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Saturday, November 19, 2011

Building with responsibility to the environment

On Oct 31 the world's population surpassed the seven-billion mark. We have reached a significant milestone, but there was no cause for celebration.

As the population grows, so does the need for more food and shelter. This will put more pressure on available resources. It is only by adopting a culture of sustainability that we can ensure the future of our children is not compromised.

Just like in any other industry, the building sector will have to adopt new approaches that take into consideration the need to protect the environment and ensure sustainable development.

I am pleased to note that builders are already taking the first steps in that direction. The industry is already taking a serious view of “green building”. The term refers to an environmentally-responsible process that covers the entire life-cycle of a building, from siting, design, construction, operation and maintenance to renovation and even demolition.

Similar steps are being taken by builders in Malaysia. Efforts made by industry players, who have become more conscious of the need for sustainable development, have helped to put in place various guidelines to ensure new properties are developed using a more environmentally-friendly process.

For the industry, there is the Green Building Index (GBI), which was introduced in 2009 to assess and accredit a development along sustainable or “green” criteria. The Government had, in its Budget 2010, even given priority to the procurement of goods and services that are environmentally friendly.

One of the most pertinent objectives of the GBI environmental rating system is to transform the built environment to reduce its impact on its surroundings. Its other objectives include ensuring that new buildings remain relevant in the future and existing buildings are refurbished and upgraded properly to remain relevant.

Under the GBI, buildings are rated based on six criteria energy efficiency, indoor environment quality, sustainable site planning and management, materials and resources, water efficiency as well as innovation.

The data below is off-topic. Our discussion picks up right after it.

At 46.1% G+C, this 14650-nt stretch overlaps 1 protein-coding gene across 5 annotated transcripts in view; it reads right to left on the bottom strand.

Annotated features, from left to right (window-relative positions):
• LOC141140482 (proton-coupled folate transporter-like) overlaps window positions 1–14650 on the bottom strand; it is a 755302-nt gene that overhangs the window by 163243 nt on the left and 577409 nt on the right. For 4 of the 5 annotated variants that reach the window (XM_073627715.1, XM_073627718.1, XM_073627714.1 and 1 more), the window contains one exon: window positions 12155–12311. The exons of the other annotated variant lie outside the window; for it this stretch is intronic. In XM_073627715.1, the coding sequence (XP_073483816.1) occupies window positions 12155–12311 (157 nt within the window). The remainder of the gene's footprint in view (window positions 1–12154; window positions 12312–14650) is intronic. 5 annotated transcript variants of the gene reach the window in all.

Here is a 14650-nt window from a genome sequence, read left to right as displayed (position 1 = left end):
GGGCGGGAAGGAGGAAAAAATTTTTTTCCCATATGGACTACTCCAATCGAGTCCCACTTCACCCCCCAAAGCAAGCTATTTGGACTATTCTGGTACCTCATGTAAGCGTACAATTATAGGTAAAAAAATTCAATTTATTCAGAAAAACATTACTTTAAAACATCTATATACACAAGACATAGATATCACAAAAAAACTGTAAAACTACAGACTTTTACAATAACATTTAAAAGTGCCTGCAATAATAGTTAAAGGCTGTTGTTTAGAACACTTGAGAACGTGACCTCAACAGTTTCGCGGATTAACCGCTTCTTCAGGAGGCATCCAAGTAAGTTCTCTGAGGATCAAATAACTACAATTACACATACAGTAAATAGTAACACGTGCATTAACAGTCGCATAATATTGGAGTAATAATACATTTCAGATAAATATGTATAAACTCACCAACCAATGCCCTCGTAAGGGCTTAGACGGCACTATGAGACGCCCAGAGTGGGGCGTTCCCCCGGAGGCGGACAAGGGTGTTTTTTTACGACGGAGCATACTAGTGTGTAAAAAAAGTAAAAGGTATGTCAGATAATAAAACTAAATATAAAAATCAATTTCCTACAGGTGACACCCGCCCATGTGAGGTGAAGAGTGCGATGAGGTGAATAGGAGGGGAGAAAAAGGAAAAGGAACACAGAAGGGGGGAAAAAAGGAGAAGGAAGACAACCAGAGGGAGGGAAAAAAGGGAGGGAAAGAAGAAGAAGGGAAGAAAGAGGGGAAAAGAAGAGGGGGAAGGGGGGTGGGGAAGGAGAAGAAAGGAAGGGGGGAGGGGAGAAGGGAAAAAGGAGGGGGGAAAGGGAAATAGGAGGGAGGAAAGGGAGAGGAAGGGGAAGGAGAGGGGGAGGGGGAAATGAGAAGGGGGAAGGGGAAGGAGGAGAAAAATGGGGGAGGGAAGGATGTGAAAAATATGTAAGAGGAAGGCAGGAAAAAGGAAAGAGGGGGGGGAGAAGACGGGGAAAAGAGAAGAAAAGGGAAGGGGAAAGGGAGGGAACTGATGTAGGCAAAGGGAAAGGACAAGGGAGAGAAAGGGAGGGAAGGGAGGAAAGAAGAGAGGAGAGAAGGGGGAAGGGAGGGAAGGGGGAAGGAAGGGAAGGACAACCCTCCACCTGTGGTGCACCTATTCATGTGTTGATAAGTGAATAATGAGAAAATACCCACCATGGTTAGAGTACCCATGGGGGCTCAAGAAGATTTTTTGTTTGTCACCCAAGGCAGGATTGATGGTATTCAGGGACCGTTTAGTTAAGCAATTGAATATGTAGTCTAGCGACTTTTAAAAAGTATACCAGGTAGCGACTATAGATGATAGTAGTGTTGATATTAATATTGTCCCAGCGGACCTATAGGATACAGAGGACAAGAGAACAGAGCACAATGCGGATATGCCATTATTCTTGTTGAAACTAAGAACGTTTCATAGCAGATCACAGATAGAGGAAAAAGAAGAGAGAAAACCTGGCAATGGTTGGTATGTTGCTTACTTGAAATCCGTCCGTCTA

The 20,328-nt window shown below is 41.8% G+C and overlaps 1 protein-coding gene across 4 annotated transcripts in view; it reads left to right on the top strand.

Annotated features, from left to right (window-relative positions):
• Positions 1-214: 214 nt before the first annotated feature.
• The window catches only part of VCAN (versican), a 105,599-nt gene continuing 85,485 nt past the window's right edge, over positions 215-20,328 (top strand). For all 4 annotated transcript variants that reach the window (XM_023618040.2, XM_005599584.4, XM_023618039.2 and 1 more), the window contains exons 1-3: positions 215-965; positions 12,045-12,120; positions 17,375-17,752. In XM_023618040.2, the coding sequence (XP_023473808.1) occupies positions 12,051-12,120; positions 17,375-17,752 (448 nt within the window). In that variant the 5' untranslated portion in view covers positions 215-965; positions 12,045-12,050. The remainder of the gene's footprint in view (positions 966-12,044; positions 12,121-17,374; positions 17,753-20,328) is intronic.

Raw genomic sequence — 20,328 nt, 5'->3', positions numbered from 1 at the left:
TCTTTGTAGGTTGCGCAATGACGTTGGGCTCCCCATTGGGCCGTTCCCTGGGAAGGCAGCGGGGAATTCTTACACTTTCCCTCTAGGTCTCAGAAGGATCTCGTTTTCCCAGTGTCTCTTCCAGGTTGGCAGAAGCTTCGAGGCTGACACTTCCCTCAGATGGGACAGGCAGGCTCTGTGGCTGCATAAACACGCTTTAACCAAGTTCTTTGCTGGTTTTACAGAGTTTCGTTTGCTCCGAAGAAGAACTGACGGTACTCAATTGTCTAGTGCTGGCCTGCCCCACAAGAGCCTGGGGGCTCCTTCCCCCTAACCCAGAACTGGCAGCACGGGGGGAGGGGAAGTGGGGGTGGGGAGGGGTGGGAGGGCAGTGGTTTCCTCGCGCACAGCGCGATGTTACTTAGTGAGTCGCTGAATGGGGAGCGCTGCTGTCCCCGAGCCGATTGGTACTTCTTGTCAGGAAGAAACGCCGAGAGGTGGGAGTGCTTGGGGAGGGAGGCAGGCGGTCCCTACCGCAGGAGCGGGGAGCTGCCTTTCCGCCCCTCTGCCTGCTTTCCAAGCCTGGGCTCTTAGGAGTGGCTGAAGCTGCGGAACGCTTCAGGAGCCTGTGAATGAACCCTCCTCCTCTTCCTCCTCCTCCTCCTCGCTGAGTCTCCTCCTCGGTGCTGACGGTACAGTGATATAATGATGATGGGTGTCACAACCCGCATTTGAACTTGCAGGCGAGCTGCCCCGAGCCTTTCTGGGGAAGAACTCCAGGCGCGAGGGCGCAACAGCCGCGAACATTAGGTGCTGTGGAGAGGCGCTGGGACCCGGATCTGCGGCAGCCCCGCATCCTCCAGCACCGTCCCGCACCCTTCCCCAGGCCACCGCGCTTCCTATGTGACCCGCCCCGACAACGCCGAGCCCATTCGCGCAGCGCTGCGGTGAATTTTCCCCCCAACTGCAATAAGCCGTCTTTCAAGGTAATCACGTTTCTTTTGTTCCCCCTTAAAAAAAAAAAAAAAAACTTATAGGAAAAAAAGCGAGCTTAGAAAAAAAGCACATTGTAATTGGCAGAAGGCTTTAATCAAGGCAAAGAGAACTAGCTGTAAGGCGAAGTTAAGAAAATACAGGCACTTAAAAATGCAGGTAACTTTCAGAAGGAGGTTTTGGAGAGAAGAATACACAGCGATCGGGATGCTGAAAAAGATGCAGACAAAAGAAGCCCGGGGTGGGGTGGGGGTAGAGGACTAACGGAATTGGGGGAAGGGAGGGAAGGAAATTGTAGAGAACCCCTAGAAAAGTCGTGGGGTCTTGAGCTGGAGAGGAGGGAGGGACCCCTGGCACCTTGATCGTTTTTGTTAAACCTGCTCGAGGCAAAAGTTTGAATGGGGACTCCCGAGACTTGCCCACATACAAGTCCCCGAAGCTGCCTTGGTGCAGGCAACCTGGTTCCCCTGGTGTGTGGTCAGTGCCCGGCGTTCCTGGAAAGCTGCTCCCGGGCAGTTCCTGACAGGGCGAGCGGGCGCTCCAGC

More recently, the government has taken this initiative another step further by requiring that builders of commercial buildings now ensure that their projects meet GBI standards.

At the same time, owners of bungalow and semi-detached residential units are required to put in place a system for harvesting rain water.

These are baby steps, yet, but they certainly show that there now is a desire in the industry as well as the government to ensure a more sustainable future for the benefit of the next generation.

The bottom line is that whatever we build now to provide a roof over our heads, it must not only not have a negative impact on the environment, it must also be able to enhance our surroundings and ensure we have a better quality of life.

While the environmental benefits of such efforts may not be immediately visible, they can also have a positive effect on corporate image, as well as the rental and resale value of buildings.

The BGI is based on Singapore's Building and Construction Authority (BCA) Green Mark that incorporates internationally recognised best practices in environmental design and performance. Among the benefits of the BCA Green Mark are reduction in water and energy bills, reduction in potential environmental impact, improvement of indoor environmental quality for a healthy and productive workplace and clear direction for continual improvement.

However, like most things, efforts towards sustainable development come at a cost. In some areas, the additional cost may be low enough to be manageable, but in other areas, it may seem exceedingly high.

For instance, an apartment designed with large doors and windows will be more airy and thus require less energy to keep its interior cool. At the same time, it will not require a hefty increase in costs.

However, in other areas, ensuring sustainability could add substantially to the cost of development. For instance, builders could ensure that production methods of the materials used in their projects are also environmentally friendly. But that would entail verifying the entire supply chain for sustainability, and that may turn out to be a costly exercise.

At the same time, the returns from such efforts may still not be attractive enough for many of us. It has been estimated that even the most basic efforts at ensuring sustainability could add 5% to 6% to the building cost. In some cases, the cost could rise by up to 15%.

Even if such efforts eventually result in savings in energy use, it could take 15 to 20 years before such savings actually begin to offset the additional costs that have to be incurred initially. And that is only the ringgit and sen part of it.

There are other costs too. To illustrate, let us take a look at the compact fluorescent bulb or “green” bulb. It uses 75% less energy than a traditional incandescent bulb but it also contains mercury that, if not disposed of properly, could cause contamination in the environment.

Builders will be hard-pressed to keep costs down and ensure sustainability in the procurement of raw materials and construction process at the same time. It, after all, does not make good business sense to build something that people are not prepared to pay for.

One would be tempted to argue for a balance between sustainability efforts and managing the costs. Strictly speaking, that would mean compromising on the need to ensure sustainability so we can save some money, and that's certainly not a long-term solution.

Perhaps a more comprehensive and concerted joint effort by the industry and government could be a start.

Teh Lip Kim is the MD of SDB Properties Sdn Bhd, a lifestyle property company. Bouquets and brickbats are welcomed. Send by email to

By The Star

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